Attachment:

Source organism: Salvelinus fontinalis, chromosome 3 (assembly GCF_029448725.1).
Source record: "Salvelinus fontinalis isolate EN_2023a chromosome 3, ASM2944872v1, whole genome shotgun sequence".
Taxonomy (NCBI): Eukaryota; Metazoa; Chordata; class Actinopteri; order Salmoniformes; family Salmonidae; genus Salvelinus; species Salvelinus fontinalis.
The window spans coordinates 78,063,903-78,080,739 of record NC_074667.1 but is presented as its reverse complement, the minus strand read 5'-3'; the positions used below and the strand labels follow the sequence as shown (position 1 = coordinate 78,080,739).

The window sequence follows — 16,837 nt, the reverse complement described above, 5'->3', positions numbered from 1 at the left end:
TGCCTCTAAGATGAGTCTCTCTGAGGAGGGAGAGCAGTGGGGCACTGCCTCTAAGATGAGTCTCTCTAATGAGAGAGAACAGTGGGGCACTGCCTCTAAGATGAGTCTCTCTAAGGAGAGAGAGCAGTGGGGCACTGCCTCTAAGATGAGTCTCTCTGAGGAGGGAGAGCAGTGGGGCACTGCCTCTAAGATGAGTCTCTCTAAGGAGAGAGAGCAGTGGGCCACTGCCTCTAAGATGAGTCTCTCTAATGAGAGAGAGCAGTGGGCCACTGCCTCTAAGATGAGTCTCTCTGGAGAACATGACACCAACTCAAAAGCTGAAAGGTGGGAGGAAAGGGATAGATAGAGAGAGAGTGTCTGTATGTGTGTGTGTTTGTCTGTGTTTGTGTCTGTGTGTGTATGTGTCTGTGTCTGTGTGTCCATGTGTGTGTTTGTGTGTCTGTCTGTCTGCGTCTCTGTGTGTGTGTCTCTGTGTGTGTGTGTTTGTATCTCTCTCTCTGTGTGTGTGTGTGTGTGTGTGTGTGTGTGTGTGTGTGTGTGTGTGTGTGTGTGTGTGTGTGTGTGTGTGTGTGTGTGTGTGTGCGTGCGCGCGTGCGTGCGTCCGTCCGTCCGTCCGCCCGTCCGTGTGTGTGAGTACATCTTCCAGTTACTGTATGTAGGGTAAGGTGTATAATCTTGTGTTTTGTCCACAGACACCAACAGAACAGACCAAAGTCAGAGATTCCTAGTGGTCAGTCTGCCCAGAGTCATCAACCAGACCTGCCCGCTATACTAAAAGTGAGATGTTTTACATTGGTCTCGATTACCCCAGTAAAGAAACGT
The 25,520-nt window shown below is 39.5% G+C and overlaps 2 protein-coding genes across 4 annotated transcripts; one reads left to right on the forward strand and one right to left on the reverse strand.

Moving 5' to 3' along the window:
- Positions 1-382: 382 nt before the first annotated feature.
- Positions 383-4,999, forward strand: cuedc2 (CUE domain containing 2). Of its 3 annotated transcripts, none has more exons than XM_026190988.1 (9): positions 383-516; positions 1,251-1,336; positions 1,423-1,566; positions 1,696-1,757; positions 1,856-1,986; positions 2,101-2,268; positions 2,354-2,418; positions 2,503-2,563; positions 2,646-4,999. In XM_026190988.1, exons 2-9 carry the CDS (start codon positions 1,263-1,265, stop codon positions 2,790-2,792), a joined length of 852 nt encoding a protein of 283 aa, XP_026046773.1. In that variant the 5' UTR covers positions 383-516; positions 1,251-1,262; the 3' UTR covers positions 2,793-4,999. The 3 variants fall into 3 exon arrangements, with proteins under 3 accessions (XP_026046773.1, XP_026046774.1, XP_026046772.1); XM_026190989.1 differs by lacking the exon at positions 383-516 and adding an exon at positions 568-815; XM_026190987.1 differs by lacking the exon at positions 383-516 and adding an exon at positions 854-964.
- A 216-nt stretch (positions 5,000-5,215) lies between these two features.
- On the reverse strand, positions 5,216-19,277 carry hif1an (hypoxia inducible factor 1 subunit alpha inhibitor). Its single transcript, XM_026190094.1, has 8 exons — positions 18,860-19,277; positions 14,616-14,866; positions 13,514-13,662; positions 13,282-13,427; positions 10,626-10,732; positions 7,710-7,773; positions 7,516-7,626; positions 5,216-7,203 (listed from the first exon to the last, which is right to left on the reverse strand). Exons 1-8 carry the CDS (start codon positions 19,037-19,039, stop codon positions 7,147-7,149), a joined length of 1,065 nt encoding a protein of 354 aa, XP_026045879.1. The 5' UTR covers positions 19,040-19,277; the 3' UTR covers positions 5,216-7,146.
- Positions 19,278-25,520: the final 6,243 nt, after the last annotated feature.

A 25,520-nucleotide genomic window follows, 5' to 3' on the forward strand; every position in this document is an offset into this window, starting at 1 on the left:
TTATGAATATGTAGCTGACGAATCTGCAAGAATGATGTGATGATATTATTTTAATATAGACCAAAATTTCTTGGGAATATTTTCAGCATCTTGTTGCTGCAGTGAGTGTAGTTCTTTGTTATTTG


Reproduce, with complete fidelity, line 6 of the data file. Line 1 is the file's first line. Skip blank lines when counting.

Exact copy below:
TGCCTCTAAGATGAGTCTCTCTGAGGAGGGAGAGCAGTGGGGCACTGCCTCTAAGATGAGTCTCTCTAATGAGAGAGAACAGTGGGGCACTGCCTCTAAGATGAGTCTCTCTAAGGAGAGAGAGCAGTGGGGCACTGCCTCTAAGATGAGTCTCTCTGAGGAGGGAGAGCAGTGGGGCACTGCCTCTAAGATGAGTCTCTCTAAGGAGAGAGAGCAGTGGGCCACTGCCTCTAAGATGAGTCTCTCTAATGAGAGAGAGCAGTGGGCCACTGCCTCTAAGATGAGTCTCTCTGGAGAACATGACACCAACTCAAAAGCTGAAAGGTGGGAGGAAAGGGATAGATAGAGAGAGAGTGTCTGTATGTGTGTGTGTTTGTCTGTGTTTGTGTCTGTGTGTGTATGTGTCTGTGTCTGTGTGTCCATGTGTGTGTTTGTGTGTCTGTCTGTCTGCGTCTCTGTGTGTGTGTCTCTGTGTGTGTGTGTTTGTATCTCTCTCTCTGTGTGTGTGTGTGTGTGTGTGTGTGTGTGTGTGTGTGTGTGTGTGTGTGTGTGTGTGTGTGTGTGTGTGTGTGTGTGTGTGTGCGTGCGCGCGTGCGTGCGTCCGTCCGTCCGTCCGCCCGTCCGTGTGTGTGAGTACATCTTCCAGTTACTGTATGTAGGGTAAGGTGTATAATCTTGTGTTTTGTCCACAGACACCAACAGAACAGACCAAAGTCAGAGATTCCTAGTGGTCAGTCTGCCCAGAGTCATCAACCAGACCTGCCCGCTATACTAAAAGTGAGATGTTTTACATTGGTCTCGATTACCCCAGTAAAGAAACGT